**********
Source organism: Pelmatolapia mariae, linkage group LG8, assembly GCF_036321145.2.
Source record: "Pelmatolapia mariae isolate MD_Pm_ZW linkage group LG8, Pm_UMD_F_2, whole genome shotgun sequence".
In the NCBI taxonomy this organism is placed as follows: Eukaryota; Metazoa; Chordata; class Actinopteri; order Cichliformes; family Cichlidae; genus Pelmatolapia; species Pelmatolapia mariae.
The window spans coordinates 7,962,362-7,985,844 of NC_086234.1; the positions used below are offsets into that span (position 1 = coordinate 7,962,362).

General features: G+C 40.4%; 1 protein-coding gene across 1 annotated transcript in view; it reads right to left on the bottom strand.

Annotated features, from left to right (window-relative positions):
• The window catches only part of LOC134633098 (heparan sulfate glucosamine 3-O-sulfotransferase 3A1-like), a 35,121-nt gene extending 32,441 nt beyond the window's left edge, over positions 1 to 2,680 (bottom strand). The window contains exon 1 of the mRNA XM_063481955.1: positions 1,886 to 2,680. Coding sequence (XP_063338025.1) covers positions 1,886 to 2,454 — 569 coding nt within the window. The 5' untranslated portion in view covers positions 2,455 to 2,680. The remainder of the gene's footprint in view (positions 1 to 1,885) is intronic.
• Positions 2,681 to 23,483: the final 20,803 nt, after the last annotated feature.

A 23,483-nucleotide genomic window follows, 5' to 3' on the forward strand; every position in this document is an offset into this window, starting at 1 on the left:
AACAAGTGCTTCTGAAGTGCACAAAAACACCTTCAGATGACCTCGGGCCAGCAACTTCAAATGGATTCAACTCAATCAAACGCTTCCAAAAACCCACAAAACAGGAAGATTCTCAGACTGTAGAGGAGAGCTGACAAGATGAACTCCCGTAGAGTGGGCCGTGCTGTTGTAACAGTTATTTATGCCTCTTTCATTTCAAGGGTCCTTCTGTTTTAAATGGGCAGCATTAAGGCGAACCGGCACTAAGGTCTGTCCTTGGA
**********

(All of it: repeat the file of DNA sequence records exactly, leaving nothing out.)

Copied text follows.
Source organism: Pelmatolapia mariae, linkage group LG8, assembly GCF_036321145.2.
Source record: "Pelmatolapia mariae isolate MD_Pm_ZW linkage group LG8, Pm_UMD_F_2, whole genome shotgun sequence".
In the NCBI taxonomy this organism is placed as follows: Eukaryota; Metazoa; Chordata; class Actinopteri; order Cichliformes; family Cichlidae; genus Pelmatolapia; species Pelmatolapia mariae.
The window spans coordinates 7,962,362-7,985,844 of NC_086234.1; the positions used below are offsets into that span (position 1 = coordinate 7,962,362).

General features: G+C 40.4%; 1 protein-coding gene across 1 annotated transcript in view; it reads right to left on the bottom strand.

Annotated features, from left to right (window-relative positions):
• The window catches only part of LOC134633098 (heparan sulfate glucosamine 3-O-sulfotransferase 3A1-like), a 35,121-nt gene extending 32,441 nt beyond the window's left edge, over positions 1 to 2,680 (bottom strand). The window contains exon 1 of the mRNA XM_063481955.1: positions 1,886 to 2,680. Coding sequence (XP_063338025.1) covers positions 1,886 to 2,454 — 569 coding nt within the window. The 5' untranslated portion in view covers positions 2,455 to 2,680. The remainder of the gene's footprint in view (positions 1 to 1,885) is intronic.
• Positions 2,681 to 23,483: the final 20,803 nt, after the last annotated feature.

A 23,483-nucleotide genomic window follows, 5' to 3' on the forward strand; every position in this document is an offset into this window, starting at 1 on the left:
AACAAGTGCTTCTGAAGTGCACAAAAACACCTTCAGATGACCTCGGGCCAGCAACTTCAAATGGATTCAACTCAATCAAACGCTTCCAAAAACCCACAAAACAGGAAGATTCTCAGACTGTAGAGGAGAGCTGACAAGATGAACTCCCGTAGAGTGGGCCGTGCTGTTGTAACAGTTATTTATGCCTCTTTCATTTCAAGGGTCCTTCTGTTTTAAATGGGCAGCATTAAGGCGAACCGGCACTAAGGTCTGTCCTTGGA